oil on canvas
73,5 x 100 cm (29 x 39 3/8 in.)
signed lower right verso inscribed on the stretcher 'Emil Nolde: Fischer und Töchterchen'
The figure paintings also dominated in the late work of Emil Nolde. He would still paint more than a hundred oil paintings following the end of the Second World War: “For me, they were like accumulated, most intimate perceptions that were able to free themselves. I initially painted a few garden paintings with fervidly red, large poppies, to become accustomed to the colours. These were followed by ‘Harmonie der Weisheit’, ‘Musik’, ‘Leid volles Glück’, ‘Vater, Mutter, Sohn’, ‘Fischer und Töchterchen’, [...]. – The colours flowed and became chords.” The painting “Fischer und Töchterchen”, dated 1946, shows a white-haired, bearded man as a shoulder-length portrait in the left half of the painting, beside him his beautiful daughter with blonde hair. The quiet sea before the orange-red, cloudy sky in the background, with two fishing boats with white sails at the right edge of the painting presents itself as an idyllic seascape. Emil Nolde here joins all his mastery of the figure painting with the maritime landscapes. The mature artist pictorially intensified the harmonies and intimate relationships of his figure paintings by reducing the brushwork and allowing it to become calmer. The emotional content of his paintings comes to the fore.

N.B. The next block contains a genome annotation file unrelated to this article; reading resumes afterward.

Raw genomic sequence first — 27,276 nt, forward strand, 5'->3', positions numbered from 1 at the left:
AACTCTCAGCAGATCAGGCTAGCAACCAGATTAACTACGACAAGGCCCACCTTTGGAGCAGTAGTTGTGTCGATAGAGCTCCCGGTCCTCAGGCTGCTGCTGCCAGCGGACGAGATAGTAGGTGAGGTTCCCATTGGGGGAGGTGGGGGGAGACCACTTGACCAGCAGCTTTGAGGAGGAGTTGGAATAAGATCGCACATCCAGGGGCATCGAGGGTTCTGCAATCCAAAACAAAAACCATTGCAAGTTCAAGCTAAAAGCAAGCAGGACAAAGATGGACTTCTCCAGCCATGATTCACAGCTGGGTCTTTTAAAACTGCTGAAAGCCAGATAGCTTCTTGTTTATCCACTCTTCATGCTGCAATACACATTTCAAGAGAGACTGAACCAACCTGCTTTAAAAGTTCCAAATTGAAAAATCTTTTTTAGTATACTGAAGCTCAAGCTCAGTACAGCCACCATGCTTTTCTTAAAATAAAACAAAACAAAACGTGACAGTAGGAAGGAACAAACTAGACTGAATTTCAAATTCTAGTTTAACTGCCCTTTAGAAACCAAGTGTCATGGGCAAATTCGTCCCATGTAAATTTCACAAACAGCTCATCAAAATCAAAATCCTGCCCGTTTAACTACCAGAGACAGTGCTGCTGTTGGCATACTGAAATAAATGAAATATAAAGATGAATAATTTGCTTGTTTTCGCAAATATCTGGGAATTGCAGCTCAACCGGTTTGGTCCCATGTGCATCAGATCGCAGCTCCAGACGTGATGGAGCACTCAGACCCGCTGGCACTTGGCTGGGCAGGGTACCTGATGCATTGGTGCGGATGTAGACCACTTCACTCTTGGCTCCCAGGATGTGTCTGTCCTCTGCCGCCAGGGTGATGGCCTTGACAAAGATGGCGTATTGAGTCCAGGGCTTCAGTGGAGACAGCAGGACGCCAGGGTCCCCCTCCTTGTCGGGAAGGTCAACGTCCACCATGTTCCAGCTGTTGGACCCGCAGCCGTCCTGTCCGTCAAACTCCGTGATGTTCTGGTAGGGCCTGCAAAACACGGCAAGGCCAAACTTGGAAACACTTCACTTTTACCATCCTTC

"Stine and Mathilde", 1907
"Landscape (Petersen II)", 1924
'Young Family', 1949
"Zwei Frauen (blassblau)", c. 1938 / 1945
"Portrait of a Woman (Brown Hair, Blue Dress)", c. 1931
"Portrait of a Woman (Black, Violet, Ochre, Brown)",
"Young Frisian Girl", 1925-1930
"Yellow Dahlias", c. 1930/35